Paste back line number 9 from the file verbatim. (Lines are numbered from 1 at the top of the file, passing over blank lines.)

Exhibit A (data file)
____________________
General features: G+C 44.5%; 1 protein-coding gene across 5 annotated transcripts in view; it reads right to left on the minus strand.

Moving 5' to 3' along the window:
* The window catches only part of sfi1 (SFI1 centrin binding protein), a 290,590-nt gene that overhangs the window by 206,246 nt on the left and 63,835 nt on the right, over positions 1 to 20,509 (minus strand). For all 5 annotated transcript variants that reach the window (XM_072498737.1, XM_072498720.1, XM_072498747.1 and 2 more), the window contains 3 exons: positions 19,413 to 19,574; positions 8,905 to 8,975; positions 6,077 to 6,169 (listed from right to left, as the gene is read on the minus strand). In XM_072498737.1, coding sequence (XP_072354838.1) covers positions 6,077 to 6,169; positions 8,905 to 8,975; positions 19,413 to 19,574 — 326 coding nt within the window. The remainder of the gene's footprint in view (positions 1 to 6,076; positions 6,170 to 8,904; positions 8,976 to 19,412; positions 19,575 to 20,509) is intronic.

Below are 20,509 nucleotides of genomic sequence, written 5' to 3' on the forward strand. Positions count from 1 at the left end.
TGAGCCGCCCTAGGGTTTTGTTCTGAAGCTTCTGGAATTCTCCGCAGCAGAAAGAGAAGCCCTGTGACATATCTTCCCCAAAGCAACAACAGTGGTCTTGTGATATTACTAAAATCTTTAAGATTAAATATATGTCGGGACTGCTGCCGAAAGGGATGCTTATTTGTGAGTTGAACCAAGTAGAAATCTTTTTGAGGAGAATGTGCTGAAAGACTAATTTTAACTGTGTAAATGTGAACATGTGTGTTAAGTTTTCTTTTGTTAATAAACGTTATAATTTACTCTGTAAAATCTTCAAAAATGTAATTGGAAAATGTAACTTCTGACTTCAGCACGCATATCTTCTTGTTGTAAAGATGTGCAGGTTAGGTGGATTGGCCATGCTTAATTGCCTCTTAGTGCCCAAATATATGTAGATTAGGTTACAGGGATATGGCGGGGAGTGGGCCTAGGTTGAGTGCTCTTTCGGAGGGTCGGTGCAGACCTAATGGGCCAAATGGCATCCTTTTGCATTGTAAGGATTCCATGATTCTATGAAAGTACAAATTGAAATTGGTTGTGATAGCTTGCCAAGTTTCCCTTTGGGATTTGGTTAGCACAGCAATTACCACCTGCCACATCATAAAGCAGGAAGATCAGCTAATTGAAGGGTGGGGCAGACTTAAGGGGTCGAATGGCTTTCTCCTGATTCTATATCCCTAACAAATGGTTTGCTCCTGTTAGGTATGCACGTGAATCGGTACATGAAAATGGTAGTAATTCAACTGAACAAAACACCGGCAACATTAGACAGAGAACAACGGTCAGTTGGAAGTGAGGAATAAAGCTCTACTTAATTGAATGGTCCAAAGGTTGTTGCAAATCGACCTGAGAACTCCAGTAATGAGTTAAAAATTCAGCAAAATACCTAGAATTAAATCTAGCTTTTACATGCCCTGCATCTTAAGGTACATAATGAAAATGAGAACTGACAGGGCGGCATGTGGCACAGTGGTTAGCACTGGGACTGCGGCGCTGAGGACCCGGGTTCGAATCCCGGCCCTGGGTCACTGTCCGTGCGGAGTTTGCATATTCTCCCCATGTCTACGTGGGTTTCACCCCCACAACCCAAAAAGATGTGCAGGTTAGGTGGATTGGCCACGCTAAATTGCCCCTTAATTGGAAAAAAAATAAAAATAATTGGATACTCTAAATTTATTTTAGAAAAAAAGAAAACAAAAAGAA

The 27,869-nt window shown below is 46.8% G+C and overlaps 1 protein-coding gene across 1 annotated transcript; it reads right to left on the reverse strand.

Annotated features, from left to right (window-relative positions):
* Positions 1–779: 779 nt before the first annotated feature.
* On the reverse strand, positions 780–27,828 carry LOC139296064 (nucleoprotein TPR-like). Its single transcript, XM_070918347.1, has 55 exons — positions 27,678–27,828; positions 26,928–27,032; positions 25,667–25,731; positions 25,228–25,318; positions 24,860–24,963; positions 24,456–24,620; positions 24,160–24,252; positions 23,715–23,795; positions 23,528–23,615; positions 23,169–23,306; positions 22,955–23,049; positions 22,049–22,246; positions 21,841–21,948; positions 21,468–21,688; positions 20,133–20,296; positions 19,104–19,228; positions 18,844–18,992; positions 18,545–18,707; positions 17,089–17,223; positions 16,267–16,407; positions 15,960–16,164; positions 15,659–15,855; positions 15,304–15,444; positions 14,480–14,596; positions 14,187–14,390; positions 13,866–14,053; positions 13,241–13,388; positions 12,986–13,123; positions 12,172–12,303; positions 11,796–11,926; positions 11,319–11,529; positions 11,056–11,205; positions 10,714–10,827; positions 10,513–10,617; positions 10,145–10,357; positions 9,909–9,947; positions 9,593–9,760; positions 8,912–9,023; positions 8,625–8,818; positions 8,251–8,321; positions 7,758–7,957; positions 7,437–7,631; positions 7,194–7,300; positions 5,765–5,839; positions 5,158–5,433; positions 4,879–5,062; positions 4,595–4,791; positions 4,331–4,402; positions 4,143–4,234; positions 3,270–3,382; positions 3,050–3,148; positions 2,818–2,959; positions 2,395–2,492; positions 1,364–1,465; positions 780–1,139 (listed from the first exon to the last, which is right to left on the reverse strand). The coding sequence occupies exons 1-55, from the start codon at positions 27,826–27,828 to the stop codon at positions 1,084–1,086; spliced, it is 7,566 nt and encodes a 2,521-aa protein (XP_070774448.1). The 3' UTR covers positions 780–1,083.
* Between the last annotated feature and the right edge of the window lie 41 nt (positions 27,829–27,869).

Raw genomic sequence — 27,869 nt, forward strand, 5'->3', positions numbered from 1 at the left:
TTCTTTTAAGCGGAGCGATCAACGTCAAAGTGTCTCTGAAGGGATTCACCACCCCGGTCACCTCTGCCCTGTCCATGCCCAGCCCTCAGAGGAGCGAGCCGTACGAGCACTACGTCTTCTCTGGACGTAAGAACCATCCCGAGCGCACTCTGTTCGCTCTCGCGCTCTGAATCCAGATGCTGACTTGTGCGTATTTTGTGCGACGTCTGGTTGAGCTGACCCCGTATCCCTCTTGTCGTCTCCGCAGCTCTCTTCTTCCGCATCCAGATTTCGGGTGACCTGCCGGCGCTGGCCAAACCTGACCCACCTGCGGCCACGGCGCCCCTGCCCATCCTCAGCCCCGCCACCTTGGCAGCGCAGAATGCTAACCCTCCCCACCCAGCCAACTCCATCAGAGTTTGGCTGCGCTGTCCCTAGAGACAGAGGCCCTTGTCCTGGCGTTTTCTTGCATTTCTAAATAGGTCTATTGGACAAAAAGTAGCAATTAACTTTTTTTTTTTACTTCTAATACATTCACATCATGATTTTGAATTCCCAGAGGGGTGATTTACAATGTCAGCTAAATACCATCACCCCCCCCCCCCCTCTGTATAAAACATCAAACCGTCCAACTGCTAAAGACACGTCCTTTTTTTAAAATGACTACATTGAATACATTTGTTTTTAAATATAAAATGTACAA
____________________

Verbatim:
* On the reverse strand, positions 780–27,828 carry LOC139296064 (nucleoprotein TPR-like). Its single transcript, XM_070918347.1, has 55 exons — positions 27,678–27,828; positions 26,928–27,032; positions 25,667–25,731; positions 25,228–25,318; positions 24,860–24,963; positions 24,456–24,620; positions 24,160–24,252; positions 23,715–23,795; positions 23,528–23,615; positions 23,169–23,306; positions 22,955–23,049; positions 22,049–22,246; positions 21,841–21,948; positions 21,468–21,688; positions 20,133–20,296; positions 19,104–19,228; positions 18,844–18,992; positions 18,545–18,707; positions 17,089–17,223; positions 16,267–16,407; positions 15,960–16,164; positions 15,659–15,855; positions 15,304–15,444; positions 14,480–14,596; positions 14,187–14,390; positions 13,866–14,053; positions 13,241–13,388; positions 12,986–13,123; positions 12,172–12,303; positions 11,796–11,926; positions 11,319–11,529; positions 11,056–11,205; positions 10,714–10,827; positions 10,513–10,617; positions 10,145–10,357; positions 9,909–9,947; positions 9,593–9,760; positions 8,912–9,023; positions 8,625–8,818; positions 8,251–8,321; positions 7,758–7,957; positions 7,437–7,631; positions 7,194–7,300; positions 5,765–5,839; positions 5,158–5,433; positions 4,879–5,062; positions 4,595–4,791; positions 4,331–4,402; positions 4,143–4,234; positions 3,270–3,382; positions 3,050–3,148; positions 2,818–2,959; positions 2,395–2,492; positions 1,364–1,465; positions 780–1,139 (listed from the first exon to the last, which is right to left on the reverse strand). The coding sequence occupies exons 1-55, from the start codon at positions 27,826–27,828 to the stop codon at positions 1,084–1,086; spliced, it is 7,566 nt and encodes a 2,521-aa protein (XP_070774448.1). The 3' UTR covers positions 780–1,083.